Oliver taking second chance to come to Eastern

Kenneth Oliver is one of four finalists for the position of athletic director at Eastern New Mexico University.

By Kevin Wilson: CNJ Staff Writer

PORTALES — As an assistant under Harold “Bud” Elliott, Kenneth Oliver had a chance to come to Eastern New Mexico University in 1994 as an assistant football coach. But he was doing master’s courses at Northwest Missouri State, and the timing wasn’t right.

Now, 15 years later, a more seasoned Oliver comes back with his sights on the top sports job at ENMU — athletic director.

“The timing is almost perfect for us,” Oliver said. “I think Eastern’s a situation where good things can happen.”

The current athletic director, dean of students and vice president of campus life at Central Methodist University in Defiance, Mo., was the first of four finalists to interview for the position.

Oliver has been at CMU since 1999, when he became an assistant football and track coach. Other stops include Northwest Missouri State, William Penn University and Fort Scott (Kan.) Community College, where he served as a defensive coordinator and assistant softball coach.

He’s hoping to get a chance in Portales to put his coaching days on the backburner.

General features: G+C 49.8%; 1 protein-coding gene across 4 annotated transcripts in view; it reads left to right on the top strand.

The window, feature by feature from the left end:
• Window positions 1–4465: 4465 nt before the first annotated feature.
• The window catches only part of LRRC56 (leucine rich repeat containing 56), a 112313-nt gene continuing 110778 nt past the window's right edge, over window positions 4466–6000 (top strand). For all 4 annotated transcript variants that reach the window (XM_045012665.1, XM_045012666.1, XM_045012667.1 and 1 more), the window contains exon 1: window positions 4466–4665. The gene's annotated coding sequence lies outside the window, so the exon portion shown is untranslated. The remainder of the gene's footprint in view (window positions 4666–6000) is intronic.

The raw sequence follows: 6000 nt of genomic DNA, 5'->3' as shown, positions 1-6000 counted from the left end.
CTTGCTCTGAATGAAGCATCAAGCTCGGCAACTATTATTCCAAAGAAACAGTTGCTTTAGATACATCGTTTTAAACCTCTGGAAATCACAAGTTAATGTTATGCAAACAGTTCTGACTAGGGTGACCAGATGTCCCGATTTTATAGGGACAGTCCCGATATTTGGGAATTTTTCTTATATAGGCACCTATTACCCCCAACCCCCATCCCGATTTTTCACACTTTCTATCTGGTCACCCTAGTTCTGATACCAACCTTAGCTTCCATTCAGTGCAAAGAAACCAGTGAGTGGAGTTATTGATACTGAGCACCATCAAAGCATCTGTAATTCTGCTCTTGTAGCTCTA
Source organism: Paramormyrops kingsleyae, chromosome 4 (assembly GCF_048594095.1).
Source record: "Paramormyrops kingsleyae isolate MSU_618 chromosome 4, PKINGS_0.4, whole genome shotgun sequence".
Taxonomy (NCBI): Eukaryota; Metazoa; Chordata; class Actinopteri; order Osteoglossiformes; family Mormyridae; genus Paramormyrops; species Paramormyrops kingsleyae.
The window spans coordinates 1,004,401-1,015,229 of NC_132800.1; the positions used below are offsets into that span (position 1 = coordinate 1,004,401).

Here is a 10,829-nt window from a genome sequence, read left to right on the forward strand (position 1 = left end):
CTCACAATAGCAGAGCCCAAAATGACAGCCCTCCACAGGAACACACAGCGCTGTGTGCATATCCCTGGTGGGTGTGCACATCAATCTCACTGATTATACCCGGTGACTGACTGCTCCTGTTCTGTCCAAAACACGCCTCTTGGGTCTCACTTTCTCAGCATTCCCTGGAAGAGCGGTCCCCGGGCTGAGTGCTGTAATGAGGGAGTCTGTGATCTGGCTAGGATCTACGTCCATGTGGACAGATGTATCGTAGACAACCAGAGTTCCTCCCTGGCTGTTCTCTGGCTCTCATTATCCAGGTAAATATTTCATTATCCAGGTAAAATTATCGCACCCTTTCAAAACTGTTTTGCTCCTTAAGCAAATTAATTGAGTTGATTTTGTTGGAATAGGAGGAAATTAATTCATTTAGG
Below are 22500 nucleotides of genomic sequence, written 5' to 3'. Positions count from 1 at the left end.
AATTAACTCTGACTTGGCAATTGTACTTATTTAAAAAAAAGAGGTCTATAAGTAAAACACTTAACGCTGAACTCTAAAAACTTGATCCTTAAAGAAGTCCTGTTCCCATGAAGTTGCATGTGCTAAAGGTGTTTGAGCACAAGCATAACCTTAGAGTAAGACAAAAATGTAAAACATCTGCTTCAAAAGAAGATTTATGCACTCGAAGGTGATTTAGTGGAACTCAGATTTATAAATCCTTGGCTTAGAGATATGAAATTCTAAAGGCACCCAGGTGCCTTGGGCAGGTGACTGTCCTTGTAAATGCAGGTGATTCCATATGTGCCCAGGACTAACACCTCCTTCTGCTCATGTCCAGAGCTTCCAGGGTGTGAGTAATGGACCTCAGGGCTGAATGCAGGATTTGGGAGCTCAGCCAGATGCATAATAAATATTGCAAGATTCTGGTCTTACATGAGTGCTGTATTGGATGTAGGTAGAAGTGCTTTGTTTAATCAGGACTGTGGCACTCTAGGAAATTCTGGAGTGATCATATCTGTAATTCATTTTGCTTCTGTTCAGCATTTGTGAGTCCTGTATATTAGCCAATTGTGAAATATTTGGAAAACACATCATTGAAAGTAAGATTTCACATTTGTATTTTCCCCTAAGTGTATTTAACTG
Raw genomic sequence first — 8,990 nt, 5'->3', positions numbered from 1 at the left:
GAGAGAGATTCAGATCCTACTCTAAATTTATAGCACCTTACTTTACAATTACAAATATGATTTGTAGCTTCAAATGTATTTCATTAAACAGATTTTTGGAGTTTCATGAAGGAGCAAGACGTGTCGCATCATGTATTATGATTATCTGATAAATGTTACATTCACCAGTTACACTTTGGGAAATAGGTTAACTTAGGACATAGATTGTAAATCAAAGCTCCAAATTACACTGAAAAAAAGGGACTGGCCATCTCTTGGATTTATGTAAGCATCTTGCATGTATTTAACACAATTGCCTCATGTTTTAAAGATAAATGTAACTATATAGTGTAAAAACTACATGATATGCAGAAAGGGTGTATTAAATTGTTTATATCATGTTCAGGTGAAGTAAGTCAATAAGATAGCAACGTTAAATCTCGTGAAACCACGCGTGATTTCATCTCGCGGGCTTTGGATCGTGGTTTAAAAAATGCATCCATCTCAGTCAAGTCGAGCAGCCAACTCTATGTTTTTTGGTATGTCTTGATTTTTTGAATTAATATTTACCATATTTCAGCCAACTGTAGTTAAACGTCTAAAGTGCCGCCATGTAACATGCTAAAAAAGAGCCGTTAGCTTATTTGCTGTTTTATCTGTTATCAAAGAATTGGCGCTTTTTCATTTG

“I’ve worn many hats, and I don’t fail,” Oliver said. “I don’t mean that to be arrogant. I like a challenge, and I don’t plan to be here for just a few years. My goal is to be a 100 percent athletic director at an NCAA institution.”

Oliver said being an athletic director at Division II appeals to him because he can still have some interaction with students, and he considers the Lone Star Conference one of the two premier conferences in Division II, along with the Mid-American Intercollegiate Athletic Association.

He would take over an athletic program where only two teams — the LSC tournament-bound Greyhounds baseball squad and the Zias’ softball team — posted winning records this season.

“Eastern’s in a downward spiral,” Oliver said. “I think it can be stopped and I think you can change it quickly. Can you get to the top in two years? Maybe not. But can you get to the top five? Definitely.”

Some ideas Oliver would want to implement in the department would include listing an athlete’s major in press releases, having honorary coaches from the community for teams and four separate evaluations for coaches each year (self, mid-year, end-of-year and student).

Also, he’d want to communicate with every facet of the university.

“I will know every faculty member by the end of the first year,” Oliver said. “I will be in their offices. If they’ve got something bad (or a suggestion) about athletics, I want them to say it to my face.”

One rule Oliver instituted at the school was that coaches had to call him or send him a text message at the conclusion of games. Early on, he found coaches would happily call in wins and send short texts for losses.

“Now, they’ll text me when they win,” he said, “and they’ll call me when they lose because they want to talk about it. They know I care.”